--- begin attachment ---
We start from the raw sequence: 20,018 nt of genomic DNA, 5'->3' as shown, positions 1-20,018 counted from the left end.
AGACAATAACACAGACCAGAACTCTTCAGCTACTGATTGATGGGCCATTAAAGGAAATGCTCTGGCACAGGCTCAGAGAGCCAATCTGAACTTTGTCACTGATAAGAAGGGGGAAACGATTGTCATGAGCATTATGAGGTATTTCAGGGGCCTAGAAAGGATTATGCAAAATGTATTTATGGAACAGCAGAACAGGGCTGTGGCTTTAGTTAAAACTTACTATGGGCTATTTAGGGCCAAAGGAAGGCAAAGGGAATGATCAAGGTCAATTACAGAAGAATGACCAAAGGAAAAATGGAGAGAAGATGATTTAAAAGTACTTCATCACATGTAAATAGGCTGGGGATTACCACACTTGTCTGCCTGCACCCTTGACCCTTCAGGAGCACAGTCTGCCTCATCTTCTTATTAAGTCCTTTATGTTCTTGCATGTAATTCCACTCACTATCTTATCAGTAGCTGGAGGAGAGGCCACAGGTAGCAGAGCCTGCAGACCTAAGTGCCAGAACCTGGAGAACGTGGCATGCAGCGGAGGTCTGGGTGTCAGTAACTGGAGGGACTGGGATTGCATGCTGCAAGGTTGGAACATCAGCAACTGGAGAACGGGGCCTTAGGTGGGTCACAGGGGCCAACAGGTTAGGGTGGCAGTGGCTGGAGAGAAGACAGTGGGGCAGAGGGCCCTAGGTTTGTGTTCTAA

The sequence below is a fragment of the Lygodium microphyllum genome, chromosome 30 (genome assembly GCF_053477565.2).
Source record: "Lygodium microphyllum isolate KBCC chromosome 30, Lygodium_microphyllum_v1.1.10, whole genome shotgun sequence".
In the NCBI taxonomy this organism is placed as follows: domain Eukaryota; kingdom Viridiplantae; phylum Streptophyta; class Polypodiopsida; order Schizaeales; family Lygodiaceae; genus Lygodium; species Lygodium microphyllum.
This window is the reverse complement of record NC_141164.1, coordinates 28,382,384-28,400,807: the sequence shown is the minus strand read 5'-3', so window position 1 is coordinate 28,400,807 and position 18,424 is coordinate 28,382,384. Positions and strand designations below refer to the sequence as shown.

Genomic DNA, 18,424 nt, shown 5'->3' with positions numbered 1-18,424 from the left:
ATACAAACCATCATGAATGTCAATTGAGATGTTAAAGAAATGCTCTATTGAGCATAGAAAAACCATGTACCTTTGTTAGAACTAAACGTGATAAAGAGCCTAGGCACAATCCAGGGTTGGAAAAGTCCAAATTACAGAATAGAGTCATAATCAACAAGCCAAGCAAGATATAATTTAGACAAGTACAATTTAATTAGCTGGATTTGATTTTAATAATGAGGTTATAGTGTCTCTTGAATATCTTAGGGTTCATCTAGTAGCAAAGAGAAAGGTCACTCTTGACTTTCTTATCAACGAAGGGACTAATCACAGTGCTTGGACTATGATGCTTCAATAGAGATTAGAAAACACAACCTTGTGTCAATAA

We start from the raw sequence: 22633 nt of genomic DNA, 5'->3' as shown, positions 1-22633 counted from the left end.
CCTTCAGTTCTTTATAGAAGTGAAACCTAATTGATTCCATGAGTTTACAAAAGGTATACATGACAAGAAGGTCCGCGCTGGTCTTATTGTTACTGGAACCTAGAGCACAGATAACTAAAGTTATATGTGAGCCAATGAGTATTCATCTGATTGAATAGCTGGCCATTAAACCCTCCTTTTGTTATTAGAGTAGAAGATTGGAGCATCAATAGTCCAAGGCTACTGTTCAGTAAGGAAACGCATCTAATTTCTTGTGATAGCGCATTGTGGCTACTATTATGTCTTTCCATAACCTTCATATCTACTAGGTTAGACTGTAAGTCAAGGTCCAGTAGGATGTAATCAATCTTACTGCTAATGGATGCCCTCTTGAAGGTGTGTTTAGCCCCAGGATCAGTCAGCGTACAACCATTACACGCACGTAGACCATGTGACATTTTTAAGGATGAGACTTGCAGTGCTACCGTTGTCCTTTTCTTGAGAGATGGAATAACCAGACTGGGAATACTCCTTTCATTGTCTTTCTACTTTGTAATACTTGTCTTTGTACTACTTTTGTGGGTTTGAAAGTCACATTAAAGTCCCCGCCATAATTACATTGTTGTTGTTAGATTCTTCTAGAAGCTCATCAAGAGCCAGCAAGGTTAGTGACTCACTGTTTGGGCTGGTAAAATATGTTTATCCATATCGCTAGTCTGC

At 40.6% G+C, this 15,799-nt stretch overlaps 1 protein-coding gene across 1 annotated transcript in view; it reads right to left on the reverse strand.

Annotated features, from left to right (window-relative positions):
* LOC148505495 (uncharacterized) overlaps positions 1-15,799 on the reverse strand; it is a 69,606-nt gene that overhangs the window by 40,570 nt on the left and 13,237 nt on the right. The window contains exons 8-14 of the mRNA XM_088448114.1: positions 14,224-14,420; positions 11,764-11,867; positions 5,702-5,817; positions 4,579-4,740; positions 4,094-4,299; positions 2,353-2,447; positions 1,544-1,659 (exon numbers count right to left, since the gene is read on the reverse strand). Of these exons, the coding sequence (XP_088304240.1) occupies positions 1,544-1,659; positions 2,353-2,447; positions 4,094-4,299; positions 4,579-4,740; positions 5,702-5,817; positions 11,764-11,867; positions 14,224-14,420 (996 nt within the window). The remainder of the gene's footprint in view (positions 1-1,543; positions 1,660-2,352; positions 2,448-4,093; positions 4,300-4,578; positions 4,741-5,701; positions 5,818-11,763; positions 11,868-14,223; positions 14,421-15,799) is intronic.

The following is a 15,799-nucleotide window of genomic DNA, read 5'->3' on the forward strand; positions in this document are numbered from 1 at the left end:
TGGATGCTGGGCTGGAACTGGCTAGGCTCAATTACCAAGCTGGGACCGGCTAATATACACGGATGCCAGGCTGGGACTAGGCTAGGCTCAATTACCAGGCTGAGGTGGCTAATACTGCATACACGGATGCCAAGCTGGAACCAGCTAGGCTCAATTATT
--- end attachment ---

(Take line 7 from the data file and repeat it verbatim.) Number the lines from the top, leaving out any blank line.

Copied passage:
Genomic DNA, 18,424 nt, shown 5'->3' with positions numbered 1-18,424 from the left: